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Our love-hate relationship with Liberty Walk

Liberty Walk, RWB, supercars and bodykits.

Part of what differentiates car enthusiasts around the world is the clear divide between the purists and the tinklers. The purists restore, rebuild and live by the rules set out by concourse, while our modifiers continually scratch the inevitable itch to customise and modify to their hearts extent – this is why we love the relationships and communities that cars build.

Both groups are easily identifiable from quite a distance. Traditionally purists are found amongst classics and high-end supercars that are specced and built the way the factory intended. While modifiers stand out with cars that are rebuilt and customised in ways that would never pass the pages of any factory catalogue.

So what happens when both worlds meet?

Recently there has been a shift as younger audiences are introduced to supercar and classic car culture are a much younger age, and let’s face it, younger audiences do not want to fit in, they want to stand out.

How does one stand out amongst the silver Porsches, scarlet Ferraris and loud Lamborghinis?

Easy… There are many ways, but only two names send ripples through creative outlets and bank balances.

RWB (Rauh Welt Begriff)

Liberty walk

Both outstanding, niche modifiers that provide access to one of a kind builds for the right customer.

Disclaimer; I don’t have an issue with either company, in fact, I embrace the idea around making the car yours, about adding the personal touch.

Where both manufacturers differ from any other manufacturer is that RWB specialises in Porsche only while Liberty Walk offer multiple kits for across the supercar spectrum, ranging from Lamborghini, Ferrari, Porsche, the mighty GT-R, Mustangs, McLaren, Mercedes-Benz, BMW, Maserati and well pretty much anything else. If they don’t have it, they will design it for you.

Skipping along, I only have 3 rules where I believe it is most suitable for changing the design of any meticulously designed and planned supercar.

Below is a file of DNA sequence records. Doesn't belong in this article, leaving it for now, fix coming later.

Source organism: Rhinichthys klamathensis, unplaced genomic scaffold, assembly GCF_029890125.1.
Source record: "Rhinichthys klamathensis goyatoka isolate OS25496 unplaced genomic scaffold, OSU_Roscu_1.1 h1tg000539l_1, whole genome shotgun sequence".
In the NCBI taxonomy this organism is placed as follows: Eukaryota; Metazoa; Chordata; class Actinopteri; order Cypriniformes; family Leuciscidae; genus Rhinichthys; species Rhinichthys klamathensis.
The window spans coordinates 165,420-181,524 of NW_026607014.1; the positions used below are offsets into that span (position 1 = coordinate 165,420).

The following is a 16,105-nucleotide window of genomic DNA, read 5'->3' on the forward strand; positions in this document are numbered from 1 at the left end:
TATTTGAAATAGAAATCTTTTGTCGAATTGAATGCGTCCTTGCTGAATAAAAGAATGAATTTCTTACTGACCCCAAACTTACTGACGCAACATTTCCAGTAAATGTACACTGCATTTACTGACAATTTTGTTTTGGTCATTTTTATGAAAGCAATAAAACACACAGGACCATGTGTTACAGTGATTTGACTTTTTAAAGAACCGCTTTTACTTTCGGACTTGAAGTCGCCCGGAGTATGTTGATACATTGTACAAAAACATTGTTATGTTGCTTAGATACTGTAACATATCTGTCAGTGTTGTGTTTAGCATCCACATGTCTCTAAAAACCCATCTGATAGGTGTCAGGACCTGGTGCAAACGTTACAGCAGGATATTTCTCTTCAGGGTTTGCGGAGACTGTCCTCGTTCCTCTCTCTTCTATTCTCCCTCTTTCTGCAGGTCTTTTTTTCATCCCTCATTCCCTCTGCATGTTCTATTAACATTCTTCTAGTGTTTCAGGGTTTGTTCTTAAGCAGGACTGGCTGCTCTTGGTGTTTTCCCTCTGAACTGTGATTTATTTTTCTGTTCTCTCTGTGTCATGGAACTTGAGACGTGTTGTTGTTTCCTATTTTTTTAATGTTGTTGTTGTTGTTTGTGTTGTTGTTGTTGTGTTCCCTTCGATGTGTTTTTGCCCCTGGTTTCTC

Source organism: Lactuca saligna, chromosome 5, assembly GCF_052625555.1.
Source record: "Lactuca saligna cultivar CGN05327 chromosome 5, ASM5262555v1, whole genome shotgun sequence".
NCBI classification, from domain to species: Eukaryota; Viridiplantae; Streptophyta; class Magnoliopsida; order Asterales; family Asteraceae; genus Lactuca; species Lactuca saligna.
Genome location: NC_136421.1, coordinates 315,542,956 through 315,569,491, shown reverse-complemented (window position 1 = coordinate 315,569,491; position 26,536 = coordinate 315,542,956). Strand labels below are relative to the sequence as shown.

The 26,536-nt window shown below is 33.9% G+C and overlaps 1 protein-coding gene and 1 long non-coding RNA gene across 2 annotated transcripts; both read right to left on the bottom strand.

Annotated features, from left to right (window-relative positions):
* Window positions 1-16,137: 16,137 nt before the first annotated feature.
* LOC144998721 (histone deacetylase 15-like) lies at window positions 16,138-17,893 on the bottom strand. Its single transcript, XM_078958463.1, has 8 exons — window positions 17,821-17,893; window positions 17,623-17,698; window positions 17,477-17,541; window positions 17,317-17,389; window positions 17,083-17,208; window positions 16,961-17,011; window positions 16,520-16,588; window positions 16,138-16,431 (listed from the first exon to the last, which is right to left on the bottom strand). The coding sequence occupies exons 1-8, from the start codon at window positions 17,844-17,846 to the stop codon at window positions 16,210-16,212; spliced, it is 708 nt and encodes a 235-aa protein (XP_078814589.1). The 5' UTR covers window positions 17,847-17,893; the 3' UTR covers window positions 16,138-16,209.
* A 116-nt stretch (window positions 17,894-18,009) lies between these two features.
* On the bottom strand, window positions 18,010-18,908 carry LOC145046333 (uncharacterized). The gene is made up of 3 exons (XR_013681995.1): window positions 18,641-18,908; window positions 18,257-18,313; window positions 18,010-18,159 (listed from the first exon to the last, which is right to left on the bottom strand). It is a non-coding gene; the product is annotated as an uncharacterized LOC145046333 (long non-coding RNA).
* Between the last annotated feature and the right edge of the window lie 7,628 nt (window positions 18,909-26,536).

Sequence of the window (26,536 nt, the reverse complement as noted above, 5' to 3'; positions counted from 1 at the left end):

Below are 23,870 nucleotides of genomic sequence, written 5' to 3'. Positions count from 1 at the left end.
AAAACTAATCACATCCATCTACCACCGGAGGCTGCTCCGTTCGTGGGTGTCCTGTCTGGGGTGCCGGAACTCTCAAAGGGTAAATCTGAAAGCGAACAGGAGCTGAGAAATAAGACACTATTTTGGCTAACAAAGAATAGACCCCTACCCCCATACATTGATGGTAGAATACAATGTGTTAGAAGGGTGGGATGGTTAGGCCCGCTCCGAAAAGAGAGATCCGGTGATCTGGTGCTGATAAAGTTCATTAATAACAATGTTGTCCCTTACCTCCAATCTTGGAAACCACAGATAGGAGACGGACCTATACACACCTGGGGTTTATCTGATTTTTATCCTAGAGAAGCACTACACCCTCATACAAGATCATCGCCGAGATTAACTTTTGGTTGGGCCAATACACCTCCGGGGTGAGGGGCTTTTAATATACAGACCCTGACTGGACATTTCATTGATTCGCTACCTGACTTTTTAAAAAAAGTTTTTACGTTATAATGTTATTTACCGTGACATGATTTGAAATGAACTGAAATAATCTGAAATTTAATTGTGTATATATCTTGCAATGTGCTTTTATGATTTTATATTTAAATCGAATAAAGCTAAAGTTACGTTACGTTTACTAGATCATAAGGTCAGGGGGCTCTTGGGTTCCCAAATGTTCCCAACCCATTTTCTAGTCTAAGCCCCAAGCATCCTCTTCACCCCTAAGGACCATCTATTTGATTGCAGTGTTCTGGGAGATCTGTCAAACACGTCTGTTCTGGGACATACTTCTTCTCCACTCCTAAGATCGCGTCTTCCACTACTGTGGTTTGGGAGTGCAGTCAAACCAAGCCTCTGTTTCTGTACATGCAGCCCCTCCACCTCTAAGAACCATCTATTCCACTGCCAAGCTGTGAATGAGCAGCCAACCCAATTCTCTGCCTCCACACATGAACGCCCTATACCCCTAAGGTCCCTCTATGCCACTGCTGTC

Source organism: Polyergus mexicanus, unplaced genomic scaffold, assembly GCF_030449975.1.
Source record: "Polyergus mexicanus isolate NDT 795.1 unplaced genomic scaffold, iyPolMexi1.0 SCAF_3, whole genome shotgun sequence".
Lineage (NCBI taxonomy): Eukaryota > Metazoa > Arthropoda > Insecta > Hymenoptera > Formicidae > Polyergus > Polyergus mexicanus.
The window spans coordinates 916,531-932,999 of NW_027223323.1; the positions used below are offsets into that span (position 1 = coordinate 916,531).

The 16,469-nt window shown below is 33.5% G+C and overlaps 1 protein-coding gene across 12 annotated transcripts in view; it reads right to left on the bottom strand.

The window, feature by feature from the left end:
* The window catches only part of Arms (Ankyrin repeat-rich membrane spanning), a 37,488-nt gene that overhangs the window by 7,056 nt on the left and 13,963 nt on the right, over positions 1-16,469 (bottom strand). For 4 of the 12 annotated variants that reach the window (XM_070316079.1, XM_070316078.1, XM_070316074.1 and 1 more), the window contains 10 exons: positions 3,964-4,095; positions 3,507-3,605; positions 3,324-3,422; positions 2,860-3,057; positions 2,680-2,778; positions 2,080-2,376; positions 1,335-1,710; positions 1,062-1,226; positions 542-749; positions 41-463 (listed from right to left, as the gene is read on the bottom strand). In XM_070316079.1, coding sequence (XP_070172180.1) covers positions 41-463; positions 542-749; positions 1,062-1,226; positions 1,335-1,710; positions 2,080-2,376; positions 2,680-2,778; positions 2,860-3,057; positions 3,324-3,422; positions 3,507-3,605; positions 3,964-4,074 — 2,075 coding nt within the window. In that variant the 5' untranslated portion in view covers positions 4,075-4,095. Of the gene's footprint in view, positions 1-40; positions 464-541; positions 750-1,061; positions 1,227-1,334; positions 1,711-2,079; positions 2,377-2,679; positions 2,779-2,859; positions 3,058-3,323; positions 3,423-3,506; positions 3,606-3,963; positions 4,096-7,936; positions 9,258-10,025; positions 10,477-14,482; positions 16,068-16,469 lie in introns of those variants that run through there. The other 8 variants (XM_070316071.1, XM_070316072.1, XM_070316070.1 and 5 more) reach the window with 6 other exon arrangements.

1. If you have binned the car on the track or on the road, and like Rome, you believe that “we must rebuild”.
  2. When you have the keys to the car you wanted but want to make it your own. It needs to stand out and match your personality.
  3. Last, but not least, you would like to go through the journey of building your own car. This point filters into the two points above.

Now that we have this out of the way, I get on to the reason why I get so frustrated with both RWB and Liberty Walk. The second disclaimer; this has more to do with the car owners than the actual companies.

Supercars are not just slapped together with hopes and dreams. As cars get fast and more powerful, there is more time dedicated to the engineering, planning, building and testing of each car than ever before. The design does not just live and grow from an aesthetic point of view, but rather in a wind tunnel where the dark art of aerodynamics is conjured and calculated. These cars take months of planning and years of building – dedication to one divine goal to compete and decimate all from track to road. Arguably the art of self-expression and future thinking engineer. After all of that planning, building and testing, it takes one person who thinks they know what they are doing to send the marching orders for fenders and bumpers to be replaced.

Now don’t forget, we don’t have an issue with self-expression and personal customisation. Where we start throwing WTFs around the room is when a brand new Lamborghini Huracán it cut, chopped and bolted back together and then appears on the front page or Auto Trader. WHY?

Why take your personal project and sell it off, at an over exaggerated premium to others?

OH come on Marko, this will never happen! WELL, IT DID!

Published by Marko Mandusic

It is pretty obvious that I like cars, wait, LOVE cars, but apart from that, I like to run too. I have a funny feeling that these two interests are somehow related. A bit like coffee and waking up, which are my next two favourite things!

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